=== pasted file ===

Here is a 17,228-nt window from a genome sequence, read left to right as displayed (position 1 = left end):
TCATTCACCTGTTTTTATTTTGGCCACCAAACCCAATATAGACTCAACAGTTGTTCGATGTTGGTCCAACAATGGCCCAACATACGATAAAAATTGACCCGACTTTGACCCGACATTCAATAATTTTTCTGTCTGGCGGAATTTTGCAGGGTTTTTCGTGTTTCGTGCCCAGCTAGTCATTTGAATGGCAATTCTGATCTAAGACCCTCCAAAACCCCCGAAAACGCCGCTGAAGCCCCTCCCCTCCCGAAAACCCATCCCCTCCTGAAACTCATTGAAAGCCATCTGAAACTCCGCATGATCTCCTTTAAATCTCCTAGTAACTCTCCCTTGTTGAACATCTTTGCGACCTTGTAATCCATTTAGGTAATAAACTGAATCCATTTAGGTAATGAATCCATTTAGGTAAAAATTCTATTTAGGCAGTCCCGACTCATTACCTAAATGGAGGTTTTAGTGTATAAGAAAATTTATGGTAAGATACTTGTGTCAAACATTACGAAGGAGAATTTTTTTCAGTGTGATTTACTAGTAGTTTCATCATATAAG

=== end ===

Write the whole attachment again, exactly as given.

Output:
Here is a 17,228-nt window from a genome sequence, read left to right as displayed (position 1 = left end):
TCATTCACCTGTTTTTATTTTGGCCACCAAACCCAATATAGACTCAACAGTTGTTCGATGTTGGTCCAACAATGGCCCAACATACGATAAAAATTGACCCGACTTTGACCCGACATTCAATAATTTTTCTGTCTGGCGGAATTTTGCAGGGTTTTTCGTGTTTCGTGCCCAGCTAGTCATTTGAATGGCAATTCTGATCTAAGACCCTCCAAAACCCCCGAAAACGCCGCTGAAGCCCCTCCCCTCCCGAAAACCCATCCCCTCCTGAAACTCATTGAAAGCCATCTGAAACTCCGCATGATCTCCTTTAAATCTCCTAGTAACTCTCCCTTGTTGAACATCTTTGCGACCTTGTAATCCATTTAGGTAATAAACTGAATCCATTTAGGTAATGAATCCATTTAGGTAAAAATTCTATTTAGGCAGTCCCGACTCATTACCTAAATGGAGGTTTTAGTGTATAAGAAAATTTATGGTAAGATACTTGTGTCAAACATTACGAAGGAGAATTTTTTTCAGTGTGATTTACTAGTAGTTTCATCATATAAG